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Botswana Travel GuideSome information and tips about Botswana

About Botswana


There are extra elephants in Botswana than in any other country, the massive cats roam free, and there’s everything from endangered African wild dogs to aquatic antelopes, from rhinos making a comeback to ample birdlife at each turn. This is also the land of the Okavango Delta and the Kalahari Desert, at once iconic African landscapes and significant stretches of wilderness. Thirty-eight percent of its whole land vicinity is committed to country-wide parks, reserves, and natural world management areas. Put these landscapes together with the wildlife inhabiting them, and it’s challenging to conclude that this is wild Africa at its best.

Botswana may additionally rank amongst Africa’s most one-of-a-kind destinations – lodging prices at most hotels are once-in-a-lifetime propositions – however, self-drive expeditions are also possible. For the first-time traveler, the outstanding fees will be found traveling in the “green season” of November to March” when the rains have come and the animals start migrating, especially to the Kalahari. April and May are also suitable for recreation viewing when deciding on your camps carefully. For an all-around flora and fauna experience in Botswana, we generally advocate that you visit three camp locations staying seven nights. And whichever way you see, Botswana is a, without a doubt, fantastic place.

Weather, Climate and Geography


Hippos in Botswana
Hippos in Botswana

Botswana’s climate is semi-arid. Though it is hot and dry for much of the year, there is a rainy season, which runs through the summer months. Rainfall tends to be erratic, unpredictable, and highly regional. Often a heavy downpour may occur in one area. While for 6 or 10 miles away, there is no rain at all.

The strong sunshine often follows showers, causing significant rainfall to evaporate and transpire instead of penetrating the ground. Pula’, one of Botswana’s most frequently heard words, is the name of Botswana’s currency and the Setswana word for rain. So much of what takes place in Botswana relies on this essential, frequently scarce commodity.


The rainy season is in the summer, with October and April being transitional months. January and February are generally regarded as the peak months. The mean annual rainfall varies from a maximum of over 650mm in the extreme northeast area of the Chobe District to a minimum of less than 250mm in the extreme southwest part of the Kgalagadi District (see the map for districts). Almost all rainfall occurs during the summer, while winter accounts for less than 10 percent of the annual rainfall. Generally, rainfall decreases in amount and increases in variability the further west and south you go.


Summer days are hot, especially in the weeks preceding the cooling rains, and shade temperatures rise to the 38°C mark and higher, reaching a blistering 44°C on rare occasions. Winters are clear-skied and bone-dry, the air seductively warm during the daylight hours but cold at night and in the early mornings because there is no cloud cover.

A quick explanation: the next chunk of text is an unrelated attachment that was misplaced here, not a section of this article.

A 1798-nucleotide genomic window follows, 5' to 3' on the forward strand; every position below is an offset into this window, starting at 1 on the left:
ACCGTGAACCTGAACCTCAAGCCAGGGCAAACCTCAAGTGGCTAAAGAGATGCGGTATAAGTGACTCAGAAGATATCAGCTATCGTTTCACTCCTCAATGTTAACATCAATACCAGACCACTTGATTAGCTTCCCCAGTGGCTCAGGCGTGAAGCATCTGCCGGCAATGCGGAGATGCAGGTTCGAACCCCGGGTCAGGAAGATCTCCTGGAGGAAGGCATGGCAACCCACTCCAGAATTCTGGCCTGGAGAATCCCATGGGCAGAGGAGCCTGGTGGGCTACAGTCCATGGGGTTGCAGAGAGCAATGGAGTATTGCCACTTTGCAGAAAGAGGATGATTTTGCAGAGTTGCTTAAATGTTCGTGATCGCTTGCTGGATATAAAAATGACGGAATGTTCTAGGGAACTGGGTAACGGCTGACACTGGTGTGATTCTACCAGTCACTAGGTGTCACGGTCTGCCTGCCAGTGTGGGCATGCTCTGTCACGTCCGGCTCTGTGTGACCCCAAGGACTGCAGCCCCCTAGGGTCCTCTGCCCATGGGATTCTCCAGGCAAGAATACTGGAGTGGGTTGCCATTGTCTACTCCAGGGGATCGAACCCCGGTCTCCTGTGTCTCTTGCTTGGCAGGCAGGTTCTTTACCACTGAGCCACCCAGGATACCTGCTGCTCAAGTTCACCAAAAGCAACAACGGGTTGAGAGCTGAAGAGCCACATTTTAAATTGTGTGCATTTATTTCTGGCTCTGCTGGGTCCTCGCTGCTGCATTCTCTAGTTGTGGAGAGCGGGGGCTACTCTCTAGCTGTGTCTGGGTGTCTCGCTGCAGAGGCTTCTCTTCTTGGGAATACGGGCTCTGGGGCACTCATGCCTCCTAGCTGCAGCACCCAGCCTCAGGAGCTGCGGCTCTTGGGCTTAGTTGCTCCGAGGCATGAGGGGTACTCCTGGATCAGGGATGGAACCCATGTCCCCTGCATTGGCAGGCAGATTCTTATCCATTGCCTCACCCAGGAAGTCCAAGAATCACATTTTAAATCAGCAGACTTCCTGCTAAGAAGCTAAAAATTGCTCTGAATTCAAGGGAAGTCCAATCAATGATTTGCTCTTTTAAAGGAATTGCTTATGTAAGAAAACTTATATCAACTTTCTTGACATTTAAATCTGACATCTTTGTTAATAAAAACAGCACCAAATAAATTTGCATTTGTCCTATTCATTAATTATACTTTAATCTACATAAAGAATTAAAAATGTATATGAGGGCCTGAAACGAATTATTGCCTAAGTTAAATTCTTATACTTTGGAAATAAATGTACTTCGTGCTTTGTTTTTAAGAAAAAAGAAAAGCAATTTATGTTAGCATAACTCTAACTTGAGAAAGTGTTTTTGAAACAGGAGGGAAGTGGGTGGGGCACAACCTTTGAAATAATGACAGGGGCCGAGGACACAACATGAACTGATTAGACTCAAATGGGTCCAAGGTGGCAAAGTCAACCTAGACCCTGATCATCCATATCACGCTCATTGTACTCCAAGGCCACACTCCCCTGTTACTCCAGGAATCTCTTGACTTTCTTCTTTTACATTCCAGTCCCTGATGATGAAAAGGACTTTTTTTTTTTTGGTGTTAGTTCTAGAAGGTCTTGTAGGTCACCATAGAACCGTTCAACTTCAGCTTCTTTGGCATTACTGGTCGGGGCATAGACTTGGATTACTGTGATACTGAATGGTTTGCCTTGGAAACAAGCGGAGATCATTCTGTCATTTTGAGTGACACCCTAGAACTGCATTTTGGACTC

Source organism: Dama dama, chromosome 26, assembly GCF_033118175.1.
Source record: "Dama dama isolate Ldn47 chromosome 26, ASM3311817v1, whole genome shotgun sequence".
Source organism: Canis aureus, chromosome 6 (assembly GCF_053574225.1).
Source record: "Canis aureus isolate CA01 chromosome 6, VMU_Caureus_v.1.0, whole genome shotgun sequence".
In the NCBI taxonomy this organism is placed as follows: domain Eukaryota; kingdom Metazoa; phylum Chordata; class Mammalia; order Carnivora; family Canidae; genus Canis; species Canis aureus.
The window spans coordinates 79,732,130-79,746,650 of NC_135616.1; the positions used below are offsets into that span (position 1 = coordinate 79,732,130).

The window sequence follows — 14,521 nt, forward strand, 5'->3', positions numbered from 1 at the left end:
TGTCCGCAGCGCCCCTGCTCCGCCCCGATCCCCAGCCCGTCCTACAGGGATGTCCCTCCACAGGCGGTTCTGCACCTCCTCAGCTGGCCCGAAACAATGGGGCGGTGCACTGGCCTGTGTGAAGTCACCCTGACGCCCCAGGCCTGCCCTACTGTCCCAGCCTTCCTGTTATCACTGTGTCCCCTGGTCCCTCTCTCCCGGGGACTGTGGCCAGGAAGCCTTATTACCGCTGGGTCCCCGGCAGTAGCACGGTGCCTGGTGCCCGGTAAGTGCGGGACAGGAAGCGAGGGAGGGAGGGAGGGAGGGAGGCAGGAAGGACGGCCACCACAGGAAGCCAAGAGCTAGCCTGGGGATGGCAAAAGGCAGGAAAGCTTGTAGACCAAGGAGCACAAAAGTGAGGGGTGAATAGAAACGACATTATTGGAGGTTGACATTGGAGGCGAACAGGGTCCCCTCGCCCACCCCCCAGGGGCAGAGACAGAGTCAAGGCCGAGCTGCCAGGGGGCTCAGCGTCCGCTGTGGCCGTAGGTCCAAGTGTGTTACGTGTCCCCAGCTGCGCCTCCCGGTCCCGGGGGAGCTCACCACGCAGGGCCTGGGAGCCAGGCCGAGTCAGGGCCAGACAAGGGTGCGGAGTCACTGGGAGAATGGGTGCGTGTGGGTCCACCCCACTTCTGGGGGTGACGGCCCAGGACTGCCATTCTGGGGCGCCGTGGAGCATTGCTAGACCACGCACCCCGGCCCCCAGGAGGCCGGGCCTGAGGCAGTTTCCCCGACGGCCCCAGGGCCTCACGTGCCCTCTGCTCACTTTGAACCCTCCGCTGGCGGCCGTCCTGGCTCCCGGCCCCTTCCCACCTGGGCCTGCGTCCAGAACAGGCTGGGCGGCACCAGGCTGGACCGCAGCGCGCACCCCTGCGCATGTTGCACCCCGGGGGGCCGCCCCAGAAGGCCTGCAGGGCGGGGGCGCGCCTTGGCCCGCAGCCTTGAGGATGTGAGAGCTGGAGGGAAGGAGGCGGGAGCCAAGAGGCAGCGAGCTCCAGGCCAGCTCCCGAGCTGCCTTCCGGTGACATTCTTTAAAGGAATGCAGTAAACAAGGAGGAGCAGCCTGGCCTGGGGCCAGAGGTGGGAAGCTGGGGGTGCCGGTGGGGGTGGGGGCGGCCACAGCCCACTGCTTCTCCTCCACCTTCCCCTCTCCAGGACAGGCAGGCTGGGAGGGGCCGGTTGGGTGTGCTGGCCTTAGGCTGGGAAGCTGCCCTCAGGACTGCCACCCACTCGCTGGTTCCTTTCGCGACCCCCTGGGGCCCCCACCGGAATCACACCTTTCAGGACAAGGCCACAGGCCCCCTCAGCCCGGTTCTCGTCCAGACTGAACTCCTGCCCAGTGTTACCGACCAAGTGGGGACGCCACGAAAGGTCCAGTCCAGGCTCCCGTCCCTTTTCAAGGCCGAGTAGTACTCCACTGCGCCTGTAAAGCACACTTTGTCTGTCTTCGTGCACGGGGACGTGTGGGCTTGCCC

Required Clothes


Crimson Bee Eater Bird, Botswana
Crimson Bee Eater Bird, Botswana

We recommend loose and natural fabrics. Light coats are also recommended for rainy days.

Did you know?

Leopard Safari in Botswana
Leopard Safari in Botswana
  • Botswana is mostly desert. The Kalahari Desert covers over 80% of Botswana, making its climate mostly arid to semi-arid. Rainfall occurs mainly in summer, with the peak times being in January. The average rainfall is about 500mm per year in the northeast and less than 250mm in the other parts of the country. Some countries or areas, such as Chocó in Columbia, can receive 500 mm of rain in just one day.
  • The national bird of Botswana is the Kori Bustard—the giant flying bird in Africa.
  • Most of the elephants in the African continent call Botswana home. Over 130,000 elephants live and thrive in the country, making it the perfect place to spot these gentle giants. Most of them live in Chobe National Park.
  • Despite the stigma of being ‘in third-world Africa,’ Botswana is a very well-off or wealthy country thanks to the wealth of diamonds. A politically stable government and most of the population enjoy a high living standard. Botswana has maintained one of the world’s highest economic growth rates since 1966.
  • The national animal is the zebra. This has to do with the black and white stripes showing the racial harmony.
  • There are around 150.000 elephants in Botswana, and 50.000 live in Chobe National Park.
  • Botswana has an enviable biodiversity. Over 150 mammalian species live in Botswana, including the Big Five – lions, African elephants, leopards, cape buffaloes, and black rhinos. It is also home to over 200 species of amphibians and reptiles and more than 460 species of birds.
  • Botswanans believe that rain on a wedding day is a blessing. However, stormy weather on this special day also means bad luck.

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